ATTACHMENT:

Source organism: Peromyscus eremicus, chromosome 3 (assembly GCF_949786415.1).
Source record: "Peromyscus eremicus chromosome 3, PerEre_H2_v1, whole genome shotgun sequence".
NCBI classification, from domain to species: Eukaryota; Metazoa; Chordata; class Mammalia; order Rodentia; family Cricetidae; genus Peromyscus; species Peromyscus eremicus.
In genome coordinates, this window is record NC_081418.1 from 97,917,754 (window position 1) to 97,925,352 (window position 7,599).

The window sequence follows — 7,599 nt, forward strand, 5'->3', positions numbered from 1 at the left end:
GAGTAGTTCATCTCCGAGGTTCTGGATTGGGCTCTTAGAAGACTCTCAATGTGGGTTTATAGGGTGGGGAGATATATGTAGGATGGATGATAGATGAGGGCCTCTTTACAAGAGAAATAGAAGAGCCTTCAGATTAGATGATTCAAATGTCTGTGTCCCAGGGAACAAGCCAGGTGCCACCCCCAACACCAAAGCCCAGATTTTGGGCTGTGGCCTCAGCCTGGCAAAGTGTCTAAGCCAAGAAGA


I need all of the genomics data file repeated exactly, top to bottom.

Source organism: Peromyscus eremicus, chromosome 3 (assembly GCF_949786415.1).
Source record: "Peromyscus eremicus chromosome 3, PerEre_H2_v1, whole genome shotgun sequence".
NCBI classification, from domain to species: Eukaryota; Metazoa; Chordata; class Mammalia; order Rodentia; family Cricetidae; genus Peromyscus; species Peromyscus eremicus.
In genome coordinates, this window is record NC_081418.1 from 97,917,754 (window position 1) to 97,925,352 (window position 7,599).

The window sequence follows — 7,599 nt, forward strand, 5'->3', positions numbered from 1 at the left end:
GAGTAGTTCATCTCCGAGGTTCTGGATTGGGCTCTTAGAAGACTCTCAATGTGGGTTTATAGGGTGGGGAGATATATGTAGGATGGATGATAGATGAGGGCCTCTTTACAAGAGAAATAGAAGAGCCTTCAGATTAGATGATTCAAATGTCTGTGTCCCAGGGAACAAGCCAGGTGCCACCCCCAACACCAAAGCCCAGATTTTGGGCTGTGGCCTCAGCCTGGCAAAGTGTCTAAGCCAAGAAGA